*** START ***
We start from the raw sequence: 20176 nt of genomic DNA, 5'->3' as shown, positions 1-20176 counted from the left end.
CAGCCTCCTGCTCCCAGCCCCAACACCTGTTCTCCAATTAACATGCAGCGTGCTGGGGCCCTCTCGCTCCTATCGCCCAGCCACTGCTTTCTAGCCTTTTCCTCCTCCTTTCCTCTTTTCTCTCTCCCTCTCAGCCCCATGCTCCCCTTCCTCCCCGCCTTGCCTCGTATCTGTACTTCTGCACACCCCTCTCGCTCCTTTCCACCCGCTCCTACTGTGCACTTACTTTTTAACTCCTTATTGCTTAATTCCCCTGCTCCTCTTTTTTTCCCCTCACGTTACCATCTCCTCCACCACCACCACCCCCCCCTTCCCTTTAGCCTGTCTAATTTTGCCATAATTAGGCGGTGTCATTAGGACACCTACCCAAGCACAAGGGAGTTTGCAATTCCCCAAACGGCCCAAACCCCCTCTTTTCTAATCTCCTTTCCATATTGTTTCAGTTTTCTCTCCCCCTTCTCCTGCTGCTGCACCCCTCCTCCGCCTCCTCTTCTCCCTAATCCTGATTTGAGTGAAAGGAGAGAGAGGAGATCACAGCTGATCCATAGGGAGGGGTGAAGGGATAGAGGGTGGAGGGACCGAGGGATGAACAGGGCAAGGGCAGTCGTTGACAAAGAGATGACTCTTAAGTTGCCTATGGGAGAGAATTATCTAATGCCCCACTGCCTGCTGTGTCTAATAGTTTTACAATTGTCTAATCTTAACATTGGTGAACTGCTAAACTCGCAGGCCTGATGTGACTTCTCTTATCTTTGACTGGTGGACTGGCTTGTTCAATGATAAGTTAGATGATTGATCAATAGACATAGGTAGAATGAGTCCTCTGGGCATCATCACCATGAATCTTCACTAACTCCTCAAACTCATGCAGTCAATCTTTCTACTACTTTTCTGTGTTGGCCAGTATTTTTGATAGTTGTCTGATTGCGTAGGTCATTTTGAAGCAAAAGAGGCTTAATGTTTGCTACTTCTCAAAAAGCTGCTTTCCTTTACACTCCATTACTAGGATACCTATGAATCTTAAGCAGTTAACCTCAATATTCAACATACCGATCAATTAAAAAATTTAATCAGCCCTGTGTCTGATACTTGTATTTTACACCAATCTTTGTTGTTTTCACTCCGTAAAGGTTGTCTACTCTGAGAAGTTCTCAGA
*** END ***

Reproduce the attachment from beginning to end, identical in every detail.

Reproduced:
We start from the raw sequence: 20176 nt of genomic DNA, 5'->3' as shown, positions 1-20176 counted from the left end.
CAGCCTCCTGCTCCCAGCCCCAACACCTGTTCTCCAATTAACATGCAGCGTGCTGGGGCCCTCTCGCTCCTATCGCCCAGCCACTGCTTTCTAGCCTTTTCCTCCTCCTTTCCTCTTTTCTCTCTCCCTCTCAGCCCCATGCTCCCCTTCCTCCCCGCCTTGCCTCGTATCTGTACTTCTGCACACCCCTCTCGCTCCTTTCCACCCGCTCCTACTGTGCACTTACTTTTTAACTCCTTATTGCTTAATTCCCCTGCTCCTCTTTTTTTCCCCTCACGTTACCATCTCCTCCACCACCACCACCCCCCCCTTCCCTTTAGCCTGTCTAATTTTGCCATAATTAGGCGGTGTCATTAGGACACCTACCCAAGCACAAGGGAGTTTGCAATTCCCCAAACGGCCCAAACCCCCTCTTTTCTAATCTCCTTTCCATATTGTTTCAGTTTTCTCTCCCCCTTCTCCTGCTGCTGCACCCCTCCTCCGCCTCCTCTTCTCCCTAATCCTGATTTGAGTGAAAGGAGAGAGAGGAGATCACAGCTGATCCATAGGGAGGGGTGAAGGGATAGAGGGTGGAGGGACCGAGGGATGAACAGGGCAAGGGCAGTCGTTGACAAAGAGATGACTCTTAAGTTGCCTATGGGAGAGAATTATCTAATGCCCCACTGCCTGCTGTGTCTAATAGTTTTACAATTGTCTAATCTTAACATTGGTGAACTGCTAAACTCGCAGGCCTGATGTGACTTCTCTTATCTTTGACTGGTGGACTGGCTTGTTCAATGATAAGTTAGATGATTGATCAATAGACATAGGTAGAATGAGTCCTCTGGGCATCATCACCATGAATCTTCACTAACTCCTCAAACTCATGCAGTCAATCTTTCTACTACTTTTCTGTGTTGGCCAGTATTTTTGATAGTTGTCTGATTGCGTAGGTCATTTTGAAGCAAAAGAGGCTTAATGTTTGCTACTTCTCAAAAAGCTGCTTTCCTTTACACTCCATTACTAGGATACCTATGAATCTTAAGCAGTTAACCTCAATATTCAACATACCGATCAATTAAAAAATTTAATCAGCCCTGTGTCTGATACTTGTATTTTACACCAATCTTTGTTGTTTTCACTCCGTAAAGGTTGTCTACTCTGAGAAGTTCTCAGA